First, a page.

Each Friday, I use five sentences to summarize and comment on five important, interesting, or just plain amusing health stories from the week. Child in dire need of lung transplants starts a debate on ethics

Ten year old Sarah Murnaghan has been waiting for lung transplants for 18 months due to her cystic fibrosis and related lung failure. Doctors say she is not likely to live past the weekend without a transplant, so the severity of her illness placed her at the top of the pediatric list. However, Sarah is on very bottom of the adult list, meaning that any adults in need of lungs will be offered the organs before her, regardless of whether or not their need is as pressing as hers. Since 2005, organs are supposed to be distributed based on need, but that rule applies only to patients over age 12. Sarah’s parents have petitioned Kathleen Sebelius to change the rules to allow pediatric transplants of adult organs based not on age but on medical necessity. Hopefully, Sarah’s dire situation will ignite a conversation on organ donation and the ethics of treating children as if they are adults. (Okay, so this is six sentences but I think it’s worth it.)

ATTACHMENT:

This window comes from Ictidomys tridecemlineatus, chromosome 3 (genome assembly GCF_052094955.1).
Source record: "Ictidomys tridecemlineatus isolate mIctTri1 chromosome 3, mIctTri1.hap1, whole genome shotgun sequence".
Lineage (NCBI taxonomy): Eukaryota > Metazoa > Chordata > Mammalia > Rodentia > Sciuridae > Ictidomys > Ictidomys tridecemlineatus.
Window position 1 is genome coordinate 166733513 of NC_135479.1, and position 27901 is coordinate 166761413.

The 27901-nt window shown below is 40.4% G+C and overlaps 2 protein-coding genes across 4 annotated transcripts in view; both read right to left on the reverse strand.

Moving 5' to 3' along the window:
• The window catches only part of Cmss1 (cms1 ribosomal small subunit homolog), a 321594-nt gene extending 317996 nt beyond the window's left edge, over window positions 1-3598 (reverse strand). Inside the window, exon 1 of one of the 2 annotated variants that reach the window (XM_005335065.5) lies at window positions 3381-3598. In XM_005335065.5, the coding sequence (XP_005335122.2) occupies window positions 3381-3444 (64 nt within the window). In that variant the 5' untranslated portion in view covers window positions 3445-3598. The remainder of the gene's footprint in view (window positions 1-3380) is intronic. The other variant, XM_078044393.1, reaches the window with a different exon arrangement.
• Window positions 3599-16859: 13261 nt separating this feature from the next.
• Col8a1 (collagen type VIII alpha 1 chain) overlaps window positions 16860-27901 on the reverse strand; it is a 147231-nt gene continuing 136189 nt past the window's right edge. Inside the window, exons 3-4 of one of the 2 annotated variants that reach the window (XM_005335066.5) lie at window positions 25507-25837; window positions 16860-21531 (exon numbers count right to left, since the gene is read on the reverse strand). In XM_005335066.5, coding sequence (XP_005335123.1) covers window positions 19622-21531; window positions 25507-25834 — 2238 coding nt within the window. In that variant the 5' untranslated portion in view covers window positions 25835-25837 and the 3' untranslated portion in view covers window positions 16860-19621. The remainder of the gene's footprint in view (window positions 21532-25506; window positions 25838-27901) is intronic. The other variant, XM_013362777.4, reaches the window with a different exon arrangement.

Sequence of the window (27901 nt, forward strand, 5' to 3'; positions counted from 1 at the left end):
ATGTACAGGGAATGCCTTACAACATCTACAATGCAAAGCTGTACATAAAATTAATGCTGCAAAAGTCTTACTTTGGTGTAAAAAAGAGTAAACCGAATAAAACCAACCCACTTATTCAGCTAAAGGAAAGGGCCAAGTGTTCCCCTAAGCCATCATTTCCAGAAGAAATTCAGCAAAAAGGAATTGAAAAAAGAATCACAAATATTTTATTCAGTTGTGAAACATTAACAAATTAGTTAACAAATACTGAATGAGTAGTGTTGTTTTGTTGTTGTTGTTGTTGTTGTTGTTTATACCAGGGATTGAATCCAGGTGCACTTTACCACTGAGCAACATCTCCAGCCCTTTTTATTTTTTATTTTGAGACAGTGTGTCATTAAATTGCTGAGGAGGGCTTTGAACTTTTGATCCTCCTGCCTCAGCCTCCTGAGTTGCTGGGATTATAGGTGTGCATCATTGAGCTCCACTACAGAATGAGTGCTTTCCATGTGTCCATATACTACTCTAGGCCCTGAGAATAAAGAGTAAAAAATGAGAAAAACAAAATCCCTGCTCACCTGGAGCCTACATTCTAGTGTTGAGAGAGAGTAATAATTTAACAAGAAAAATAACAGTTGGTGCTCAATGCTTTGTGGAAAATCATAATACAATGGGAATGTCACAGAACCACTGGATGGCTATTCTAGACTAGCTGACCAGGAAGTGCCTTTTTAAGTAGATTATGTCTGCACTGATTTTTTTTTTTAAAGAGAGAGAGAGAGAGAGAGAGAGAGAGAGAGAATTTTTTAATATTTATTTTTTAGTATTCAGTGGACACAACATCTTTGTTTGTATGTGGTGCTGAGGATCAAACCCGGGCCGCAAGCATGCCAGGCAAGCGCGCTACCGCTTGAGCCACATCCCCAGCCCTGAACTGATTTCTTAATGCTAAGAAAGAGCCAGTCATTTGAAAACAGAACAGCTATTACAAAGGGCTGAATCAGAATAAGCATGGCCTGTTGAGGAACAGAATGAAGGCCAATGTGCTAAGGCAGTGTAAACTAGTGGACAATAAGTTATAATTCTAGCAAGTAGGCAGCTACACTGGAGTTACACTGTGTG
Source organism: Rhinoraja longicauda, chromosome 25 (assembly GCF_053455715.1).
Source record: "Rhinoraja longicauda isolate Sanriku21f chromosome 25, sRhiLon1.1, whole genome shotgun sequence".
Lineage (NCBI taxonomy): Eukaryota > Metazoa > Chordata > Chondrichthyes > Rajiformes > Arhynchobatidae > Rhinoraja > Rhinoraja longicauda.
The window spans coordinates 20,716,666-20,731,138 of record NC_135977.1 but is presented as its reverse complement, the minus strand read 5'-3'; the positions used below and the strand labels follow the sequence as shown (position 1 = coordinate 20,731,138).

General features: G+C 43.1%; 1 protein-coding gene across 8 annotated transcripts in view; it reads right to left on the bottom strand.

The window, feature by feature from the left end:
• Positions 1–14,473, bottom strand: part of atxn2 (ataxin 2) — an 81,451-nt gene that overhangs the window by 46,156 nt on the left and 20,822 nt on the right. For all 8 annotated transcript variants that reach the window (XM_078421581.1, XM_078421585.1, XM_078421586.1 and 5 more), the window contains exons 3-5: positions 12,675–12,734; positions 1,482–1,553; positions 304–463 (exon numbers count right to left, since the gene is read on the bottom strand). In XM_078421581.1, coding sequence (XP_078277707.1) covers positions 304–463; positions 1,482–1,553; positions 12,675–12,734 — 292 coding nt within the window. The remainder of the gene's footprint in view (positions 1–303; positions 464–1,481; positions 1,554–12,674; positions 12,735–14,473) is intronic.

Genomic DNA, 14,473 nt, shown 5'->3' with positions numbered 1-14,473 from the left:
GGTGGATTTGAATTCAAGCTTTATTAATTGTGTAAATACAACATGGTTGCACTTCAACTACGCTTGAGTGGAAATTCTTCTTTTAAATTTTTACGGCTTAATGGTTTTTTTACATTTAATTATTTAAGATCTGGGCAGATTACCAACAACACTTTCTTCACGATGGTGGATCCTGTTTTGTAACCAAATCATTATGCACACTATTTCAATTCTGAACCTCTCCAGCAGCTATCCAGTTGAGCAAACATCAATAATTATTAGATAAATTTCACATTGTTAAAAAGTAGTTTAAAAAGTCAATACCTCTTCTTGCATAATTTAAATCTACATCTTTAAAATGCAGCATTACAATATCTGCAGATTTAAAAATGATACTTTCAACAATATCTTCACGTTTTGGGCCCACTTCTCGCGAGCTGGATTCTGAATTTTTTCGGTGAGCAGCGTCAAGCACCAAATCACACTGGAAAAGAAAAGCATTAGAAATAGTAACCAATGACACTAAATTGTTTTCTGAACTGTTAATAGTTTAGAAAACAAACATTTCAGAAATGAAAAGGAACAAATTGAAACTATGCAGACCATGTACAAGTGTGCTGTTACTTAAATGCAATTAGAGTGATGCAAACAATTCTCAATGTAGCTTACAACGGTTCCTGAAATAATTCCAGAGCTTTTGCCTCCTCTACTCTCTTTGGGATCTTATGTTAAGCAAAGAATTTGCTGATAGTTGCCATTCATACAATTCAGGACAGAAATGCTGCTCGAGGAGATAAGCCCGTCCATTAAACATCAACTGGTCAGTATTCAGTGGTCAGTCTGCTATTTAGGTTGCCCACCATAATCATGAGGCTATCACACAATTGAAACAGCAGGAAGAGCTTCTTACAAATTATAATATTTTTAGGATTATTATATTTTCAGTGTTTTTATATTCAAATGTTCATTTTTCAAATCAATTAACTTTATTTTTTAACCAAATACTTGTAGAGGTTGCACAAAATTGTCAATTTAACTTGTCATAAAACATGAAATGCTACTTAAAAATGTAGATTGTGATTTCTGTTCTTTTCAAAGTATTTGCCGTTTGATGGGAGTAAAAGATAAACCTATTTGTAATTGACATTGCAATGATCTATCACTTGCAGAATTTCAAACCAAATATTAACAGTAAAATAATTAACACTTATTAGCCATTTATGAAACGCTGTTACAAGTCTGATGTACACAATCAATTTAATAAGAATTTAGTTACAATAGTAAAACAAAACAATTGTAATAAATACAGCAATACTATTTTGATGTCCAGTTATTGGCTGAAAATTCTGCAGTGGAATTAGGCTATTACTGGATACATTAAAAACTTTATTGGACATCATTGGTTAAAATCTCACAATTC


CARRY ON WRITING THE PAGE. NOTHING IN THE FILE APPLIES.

Planned Parenthood case will not be heard by the Supreme Court

Indiana tried—and failed—to refuse Medicaid funding to Planned Parenthood. The Supreme Court refused to consider an appeal on behalf of the state to allow Indiana to withhold money from Planned Parenthood because it offers abortion services, even though federal law prohibits Medicaid dollars from being spent on abortion. Hopefully, this development will stall other attacks on low-income women’s right to choose their health care providers. However, the wily anti-choice movement is probably cooking up other ways to deny services to women—Indiana already has a law in place requiring facilities that offer non-surgical abortions to meet the same standards as facilities that perform surgical abortions. The Supreme Court’s choice not to hear the appeal is important, but as usual, fighting against restrictions on this legal medical procedure is a constant battle.

Is the “war on drugs” to blame for millions of Hepatitis C cases?